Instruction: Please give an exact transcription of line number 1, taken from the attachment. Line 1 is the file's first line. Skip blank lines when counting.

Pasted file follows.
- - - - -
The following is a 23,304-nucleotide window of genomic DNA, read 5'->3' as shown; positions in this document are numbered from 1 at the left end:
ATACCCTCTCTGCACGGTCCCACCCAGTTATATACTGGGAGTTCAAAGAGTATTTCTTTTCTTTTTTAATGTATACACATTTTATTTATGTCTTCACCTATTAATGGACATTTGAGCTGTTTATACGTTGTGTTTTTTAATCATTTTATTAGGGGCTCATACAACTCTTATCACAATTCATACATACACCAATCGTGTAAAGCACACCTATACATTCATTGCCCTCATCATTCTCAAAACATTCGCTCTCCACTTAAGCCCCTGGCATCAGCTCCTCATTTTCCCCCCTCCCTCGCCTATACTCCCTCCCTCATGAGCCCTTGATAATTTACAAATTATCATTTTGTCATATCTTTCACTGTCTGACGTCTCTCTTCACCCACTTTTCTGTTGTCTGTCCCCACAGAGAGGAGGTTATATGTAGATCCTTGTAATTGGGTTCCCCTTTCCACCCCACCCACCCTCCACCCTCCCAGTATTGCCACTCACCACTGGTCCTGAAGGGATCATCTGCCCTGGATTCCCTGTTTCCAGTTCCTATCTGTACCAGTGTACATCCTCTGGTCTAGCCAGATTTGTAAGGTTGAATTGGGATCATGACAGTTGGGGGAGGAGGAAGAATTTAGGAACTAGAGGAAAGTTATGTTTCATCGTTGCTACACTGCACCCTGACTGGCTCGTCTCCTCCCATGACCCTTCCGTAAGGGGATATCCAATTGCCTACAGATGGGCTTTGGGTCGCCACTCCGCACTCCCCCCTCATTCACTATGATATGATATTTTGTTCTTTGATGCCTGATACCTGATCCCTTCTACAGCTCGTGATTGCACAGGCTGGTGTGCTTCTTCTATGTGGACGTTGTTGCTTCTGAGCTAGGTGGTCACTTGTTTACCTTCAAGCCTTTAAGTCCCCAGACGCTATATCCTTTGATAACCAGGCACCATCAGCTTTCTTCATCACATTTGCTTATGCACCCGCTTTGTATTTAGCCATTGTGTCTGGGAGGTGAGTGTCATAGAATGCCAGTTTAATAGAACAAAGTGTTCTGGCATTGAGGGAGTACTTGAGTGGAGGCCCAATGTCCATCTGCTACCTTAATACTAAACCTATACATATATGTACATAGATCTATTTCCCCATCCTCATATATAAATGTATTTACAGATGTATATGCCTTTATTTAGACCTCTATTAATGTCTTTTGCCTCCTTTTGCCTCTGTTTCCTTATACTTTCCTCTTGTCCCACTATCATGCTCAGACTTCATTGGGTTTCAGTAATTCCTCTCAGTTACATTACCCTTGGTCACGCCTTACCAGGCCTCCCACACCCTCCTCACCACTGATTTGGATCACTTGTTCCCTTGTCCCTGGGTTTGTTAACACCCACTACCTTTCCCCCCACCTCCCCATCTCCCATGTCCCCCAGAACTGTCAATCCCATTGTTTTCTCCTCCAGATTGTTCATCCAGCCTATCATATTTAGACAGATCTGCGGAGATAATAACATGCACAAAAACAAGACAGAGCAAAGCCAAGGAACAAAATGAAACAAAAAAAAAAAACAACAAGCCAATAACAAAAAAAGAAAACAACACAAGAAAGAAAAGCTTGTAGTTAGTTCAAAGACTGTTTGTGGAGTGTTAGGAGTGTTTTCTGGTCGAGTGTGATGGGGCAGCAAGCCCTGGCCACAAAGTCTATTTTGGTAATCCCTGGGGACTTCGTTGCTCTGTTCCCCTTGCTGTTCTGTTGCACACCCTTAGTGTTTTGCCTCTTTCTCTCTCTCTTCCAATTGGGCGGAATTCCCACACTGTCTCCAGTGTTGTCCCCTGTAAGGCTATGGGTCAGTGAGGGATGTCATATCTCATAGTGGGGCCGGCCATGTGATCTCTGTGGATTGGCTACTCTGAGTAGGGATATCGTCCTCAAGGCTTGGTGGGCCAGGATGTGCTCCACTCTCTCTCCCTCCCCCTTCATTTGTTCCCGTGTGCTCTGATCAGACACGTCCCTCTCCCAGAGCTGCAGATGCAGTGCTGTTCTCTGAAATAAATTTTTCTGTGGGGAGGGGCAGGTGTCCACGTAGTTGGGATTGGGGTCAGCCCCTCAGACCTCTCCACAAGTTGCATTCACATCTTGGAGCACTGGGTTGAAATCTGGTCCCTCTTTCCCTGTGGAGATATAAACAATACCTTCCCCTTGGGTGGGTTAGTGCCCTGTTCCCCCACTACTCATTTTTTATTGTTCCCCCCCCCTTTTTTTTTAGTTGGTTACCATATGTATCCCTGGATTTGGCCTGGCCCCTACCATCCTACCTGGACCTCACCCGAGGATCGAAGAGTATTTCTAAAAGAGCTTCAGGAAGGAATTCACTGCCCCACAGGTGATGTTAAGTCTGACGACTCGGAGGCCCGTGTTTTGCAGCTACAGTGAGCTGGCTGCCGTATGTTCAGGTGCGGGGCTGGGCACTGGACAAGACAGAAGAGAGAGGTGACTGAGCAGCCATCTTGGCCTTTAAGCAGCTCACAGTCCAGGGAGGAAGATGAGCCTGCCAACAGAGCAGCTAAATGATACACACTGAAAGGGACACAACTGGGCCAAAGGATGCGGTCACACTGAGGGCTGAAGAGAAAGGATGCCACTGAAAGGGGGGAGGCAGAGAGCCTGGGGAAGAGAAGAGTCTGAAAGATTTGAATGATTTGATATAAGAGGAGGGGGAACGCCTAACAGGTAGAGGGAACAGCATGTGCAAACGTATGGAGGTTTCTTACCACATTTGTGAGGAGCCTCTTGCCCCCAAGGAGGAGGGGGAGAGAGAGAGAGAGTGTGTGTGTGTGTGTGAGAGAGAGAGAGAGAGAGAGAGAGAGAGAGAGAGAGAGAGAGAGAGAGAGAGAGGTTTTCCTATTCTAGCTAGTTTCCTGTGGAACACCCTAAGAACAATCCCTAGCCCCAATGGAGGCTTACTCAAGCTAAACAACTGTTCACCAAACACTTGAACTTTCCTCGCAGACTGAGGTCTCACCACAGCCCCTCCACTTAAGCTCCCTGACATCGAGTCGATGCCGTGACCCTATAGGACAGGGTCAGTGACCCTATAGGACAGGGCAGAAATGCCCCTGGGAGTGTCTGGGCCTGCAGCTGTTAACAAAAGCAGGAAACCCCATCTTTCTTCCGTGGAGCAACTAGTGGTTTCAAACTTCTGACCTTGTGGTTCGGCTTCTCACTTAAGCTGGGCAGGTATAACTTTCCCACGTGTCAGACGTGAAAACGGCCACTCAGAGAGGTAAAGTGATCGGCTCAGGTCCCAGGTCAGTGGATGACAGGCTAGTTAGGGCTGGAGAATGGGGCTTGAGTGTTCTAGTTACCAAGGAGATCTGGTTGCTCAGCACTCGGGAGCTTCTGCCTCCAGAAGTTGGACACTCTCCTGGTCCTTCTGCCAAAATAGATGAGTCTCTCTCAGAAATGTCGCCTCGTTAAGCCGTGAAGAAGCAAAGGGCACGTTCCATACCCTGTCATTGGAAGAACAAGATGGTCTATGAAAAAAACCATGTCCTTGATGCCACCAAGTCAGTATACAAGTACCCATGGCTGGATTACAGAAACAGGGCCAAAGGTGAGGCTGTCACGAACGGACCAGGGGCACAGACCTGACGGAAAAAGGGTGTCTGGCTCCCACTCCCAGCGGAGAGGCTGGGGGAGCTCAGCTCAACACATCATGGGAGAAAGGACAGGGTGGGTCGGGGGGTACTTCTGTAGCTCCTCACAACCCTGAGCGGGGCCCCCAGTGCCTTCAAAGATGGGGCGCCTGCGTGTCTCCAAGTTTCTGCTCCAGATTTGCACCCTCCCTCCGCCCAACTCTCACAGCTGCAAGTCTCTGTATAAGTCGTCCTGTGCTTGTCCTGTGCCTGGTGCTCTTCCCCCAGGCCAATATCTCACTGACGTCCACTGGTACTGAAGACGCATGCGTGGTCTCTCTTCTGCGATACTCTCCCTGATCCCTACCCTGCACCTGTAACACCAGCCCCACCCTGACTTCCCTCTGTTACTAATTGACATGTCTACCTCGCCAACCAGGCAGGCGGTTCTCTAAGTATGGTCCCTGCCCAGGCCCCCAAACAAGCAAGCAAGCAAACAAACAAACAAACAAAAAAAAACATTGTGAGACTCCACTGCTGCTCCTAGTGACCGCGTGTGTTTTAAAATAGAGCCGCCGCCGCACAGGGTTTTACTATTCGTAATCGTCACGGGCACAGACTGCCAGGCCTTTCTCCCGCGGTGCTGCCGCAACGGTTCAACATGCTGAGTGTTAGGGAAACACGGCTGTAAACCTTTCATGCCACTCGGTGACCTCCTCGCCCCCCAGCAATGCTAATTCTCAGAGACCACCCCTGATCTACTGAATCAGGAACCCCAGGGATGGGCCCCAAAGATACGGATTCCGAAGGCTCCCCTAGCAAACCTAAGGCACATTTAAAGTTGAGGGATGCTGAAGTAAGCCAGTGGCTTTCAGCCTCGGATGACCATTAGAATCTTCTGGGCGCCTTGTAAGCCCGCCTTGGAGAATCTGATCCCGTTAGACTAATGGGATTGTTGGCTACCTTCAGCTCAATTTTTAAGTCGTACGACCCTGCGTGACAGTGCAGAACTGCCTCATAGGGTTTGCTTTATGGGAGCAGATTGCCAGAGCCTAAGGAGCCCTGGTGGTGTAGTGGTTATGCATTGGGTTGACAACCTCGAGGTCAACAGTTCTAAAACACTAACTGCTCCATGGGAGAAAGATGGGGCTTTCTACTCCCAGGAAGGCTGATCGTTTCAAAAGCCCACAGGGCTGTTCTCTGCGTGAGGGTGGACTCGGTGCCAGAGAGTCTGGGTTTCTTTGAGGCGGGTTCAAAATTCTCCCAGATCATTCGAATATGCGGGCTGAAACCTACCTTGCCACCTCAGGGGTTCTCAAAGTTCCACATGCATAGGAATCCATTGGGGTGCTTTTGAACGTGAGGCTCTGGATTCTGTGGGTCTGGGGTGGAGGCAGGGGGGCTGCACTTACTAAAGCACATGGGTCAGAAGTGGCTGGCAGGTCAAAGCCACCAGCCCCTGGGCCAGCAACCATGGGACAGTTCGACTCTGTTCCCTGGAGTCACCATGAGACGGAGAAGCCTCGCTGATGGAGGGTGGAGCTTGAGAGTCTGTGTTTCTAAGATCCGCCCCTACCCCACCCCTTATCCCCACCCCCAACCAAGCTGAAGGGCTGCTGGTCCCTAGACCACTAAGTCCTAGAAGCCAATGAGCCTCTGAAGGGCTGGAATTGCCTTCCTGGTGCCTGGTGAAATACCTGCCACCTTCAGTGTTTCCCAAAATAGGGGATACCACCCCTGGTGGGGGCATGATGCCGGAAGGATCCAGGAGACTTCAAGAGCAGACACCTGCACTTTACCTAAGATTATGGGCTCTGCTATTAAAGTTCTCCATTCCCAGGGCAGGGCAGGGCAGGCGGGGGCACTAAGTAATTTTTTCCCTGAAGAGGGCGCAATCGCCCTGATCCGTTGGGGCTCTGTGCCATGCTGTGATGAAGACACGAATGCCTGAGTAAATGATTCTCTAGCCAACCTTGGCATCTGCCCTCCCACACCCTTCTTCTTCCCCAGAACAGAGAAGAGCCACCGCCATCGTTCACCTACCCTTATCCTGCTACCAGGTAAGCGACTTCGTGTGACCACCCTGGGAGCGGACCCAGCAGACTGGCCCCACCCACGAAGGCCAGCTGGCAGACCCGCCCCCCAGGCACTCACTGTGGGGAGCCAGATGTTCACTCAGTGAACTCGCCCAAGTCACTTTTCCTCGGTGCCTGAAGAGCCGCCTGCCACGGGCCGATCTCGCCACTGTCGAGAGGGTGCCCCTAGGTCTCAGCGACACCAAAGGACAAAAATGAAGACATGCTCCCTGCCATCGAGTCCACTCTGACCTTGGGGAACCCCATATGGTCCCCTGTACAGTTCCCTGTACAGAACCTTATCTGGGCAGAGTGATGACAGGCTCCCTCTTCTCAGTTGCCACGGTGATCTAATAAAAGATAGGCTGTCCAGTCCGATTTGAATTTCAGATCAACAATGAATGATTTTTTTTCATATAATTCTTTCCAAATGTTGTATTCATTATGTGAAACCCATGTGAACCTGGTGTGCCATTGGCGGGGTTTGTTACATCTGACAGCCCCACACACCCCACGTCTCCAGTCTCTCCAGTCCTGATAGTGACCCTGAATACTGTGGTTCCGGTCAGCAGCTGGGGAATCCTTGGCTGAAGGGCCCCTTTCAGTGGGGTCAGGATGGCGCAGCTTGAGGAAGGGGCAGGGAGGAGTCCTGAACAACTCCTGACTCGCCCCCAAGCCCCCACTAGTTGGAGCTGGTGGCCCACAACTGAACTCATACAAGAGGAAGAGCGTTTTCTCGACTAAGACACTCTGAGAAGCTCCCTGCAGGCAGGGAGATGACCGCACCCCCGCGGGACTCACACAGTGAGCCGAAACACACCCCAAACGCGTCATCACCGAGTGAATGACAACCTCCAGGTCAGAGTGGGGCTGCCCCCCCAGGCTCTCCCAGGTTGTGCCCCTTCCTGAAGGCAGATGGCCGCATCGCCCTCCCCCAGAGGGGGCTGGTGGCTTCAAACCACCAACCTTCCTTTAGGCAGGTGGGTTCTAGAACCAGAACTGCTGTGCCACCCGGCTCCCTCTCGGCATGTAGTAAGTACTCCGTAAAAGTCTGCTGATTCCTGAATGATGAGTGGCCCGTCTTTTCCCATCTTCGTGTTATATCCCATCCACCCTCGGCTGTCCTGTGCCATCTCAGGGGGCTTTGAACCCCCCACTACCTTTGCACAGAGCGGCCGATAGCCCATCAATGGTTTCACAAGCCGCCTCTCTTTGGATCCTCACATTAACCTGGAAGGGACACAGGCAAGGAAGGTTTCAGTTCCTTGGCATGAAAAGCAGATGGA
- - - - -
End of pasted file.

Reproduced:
The following is a 23,304-nucleotide window of genomic DNA, read 5'->3' as shown; positions in this document are numbered from 1 at the left end: